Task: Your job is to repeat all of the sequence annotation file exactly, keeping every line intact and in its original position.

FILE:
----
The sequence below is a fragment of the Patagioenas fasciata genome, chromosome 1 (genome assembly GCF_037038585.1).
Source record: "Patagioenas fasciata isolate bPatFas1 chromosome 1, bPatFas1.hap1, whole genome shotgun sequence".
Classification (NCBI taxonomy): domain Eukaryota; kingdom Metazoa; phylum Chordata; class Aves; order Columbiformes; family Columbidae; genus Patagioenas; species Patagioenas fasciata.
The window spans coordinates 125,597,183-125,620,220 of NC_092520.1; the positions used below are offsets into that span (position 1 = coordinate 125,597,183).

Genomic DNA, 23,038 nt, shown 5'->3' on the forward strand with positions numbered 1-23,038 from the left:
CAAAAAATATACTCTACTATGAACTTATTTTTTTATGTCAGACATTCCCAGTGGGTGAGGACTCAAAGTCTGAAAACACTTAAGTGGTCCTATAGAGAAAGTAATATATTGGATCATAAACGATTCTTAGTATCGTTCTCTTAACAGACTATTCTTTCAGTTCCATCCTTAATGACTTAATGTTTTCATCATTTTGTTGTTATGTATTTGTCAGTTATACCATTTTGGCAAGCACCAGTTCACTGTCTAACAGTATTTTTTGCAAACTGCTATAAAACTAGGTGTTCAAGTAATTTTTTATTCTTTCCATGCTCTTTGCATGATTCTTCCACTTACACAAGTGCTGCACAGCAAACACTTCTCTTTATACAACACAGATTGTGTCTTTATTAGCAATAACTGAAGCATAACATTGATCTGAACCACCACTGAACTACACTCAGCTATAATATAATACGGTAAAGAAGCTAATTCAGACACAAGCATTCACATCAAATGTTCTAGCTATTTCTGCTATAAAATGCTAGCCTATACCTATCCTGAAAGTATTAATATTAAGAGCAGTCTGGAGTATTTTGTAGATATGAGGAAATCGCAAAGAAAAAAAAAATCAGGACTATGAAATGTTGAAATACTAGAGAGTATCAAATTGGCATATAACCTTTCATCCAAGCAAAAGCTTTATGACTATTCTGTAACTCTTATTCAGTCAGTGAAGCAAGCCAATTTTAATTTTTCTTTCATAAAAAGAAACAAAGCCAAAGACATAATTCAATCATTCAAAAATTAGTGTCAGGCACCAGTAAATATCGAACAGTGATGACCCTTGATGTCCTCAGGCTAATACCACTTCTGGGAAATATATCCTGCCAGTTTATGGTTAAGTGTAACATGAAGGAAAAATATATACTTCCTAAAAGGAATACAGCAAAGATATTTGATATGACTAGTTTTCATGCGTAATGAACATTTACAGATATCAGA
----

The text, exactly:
The sequence below is a fragment of the Patagioenas fasciata genome, chromosome 1 (genome assembly GCF_037038585.1).
Source record: "Patagioenas fasciata isolate bPatFas1 chromosome 1, bPatFas1.hap1, whole genome shotgun sequence".
Classification (NCBI taxonomy): domain Eukaryota; kingdom Metazoa; phylum Chordata; class Aves; order Columbiformes; family Columbidae; genus Patagioenas; species Patagioenas fasciata.
The window spans coordinates 125,597,183-125,620,220 of NC_092520.1; the positions used below are offsets into that span (position 1 = coordinate 125,597,183).

Genomic DNA, 23,038 nt, shown 5'->3' on the forward strand with positions numbered 1-23,038 from the left:
CAAAAAATATACTCTACTATGAACTTATTTTTTTATGTCAGACATTCCCAGTGGGTGAGGACTCAAAGTCTGAAAACACTTAAGTGGTCCTATAGAGAAAGTAATATATTGGATCATAAACGATTCTTAGTATCGTTCTCTTAACAGACTATTCTTTCAGTTCCATCCTTAATGACTTAATGTTTTCATCATTTTGTTGTTATGTATTTGTCAGTTATACCATTTTGGCAAGCACCAGTTCACTGTCTAACAGTATTTTTTGCAAACTGCTATAAAACTAGGTGTTCAAGTAATTTTTTATTCTTTCCATGCTCTTTGCATGATTCTTCCACTTACACAAGTGCTGCACAGCAAACACTTCTCTTTATACAACACAGATTGTGTCTTTATTAGCAATAACTGAAGCATAACATTGATCTGAACCACCACTGAACTACACTCAGCTATAATATAATACGGTAAAGAAGCTAATTCAGACACAAGCATTCACATCAAATGTTCTAGCTATTTCTGCTATAAAATGCTAGCCTATACCTATCCTGAAAGTATTAATATTAAGAGCAGTCTGGAGTATTTTGTAGATATGAGGAAATCGCAAAGAAAAAAAAAATCAGGACTATGAAATGTTGAAATACTAGAGAGTATCAAATTGGCATATAACCTTTCATCCAAGCAAAAGCTTTATGACTATTCTGTAACTCTTATTCAGTCAGTGAAGCAAGCCAATTTTAATTTTTCTTTCATAAAAAGAAACAAAGCCAAAGACATAATTCAATCATTCAAAAATTAGTGTCAGGCACCAGTAAATATCGAACAGTGATGACCCTTGATGTCCTCAGGCTAATACCACTTCTGGGAAATATATCCTGCCAGTTTATGGTTAAGTGTAACATGAAGGAAAAATATATACTTCCTAAAAGGAATACAGCAAAGATATTTGATATGACTAGTTTTCATGCGTAATGAACATTTACAGATATCAGA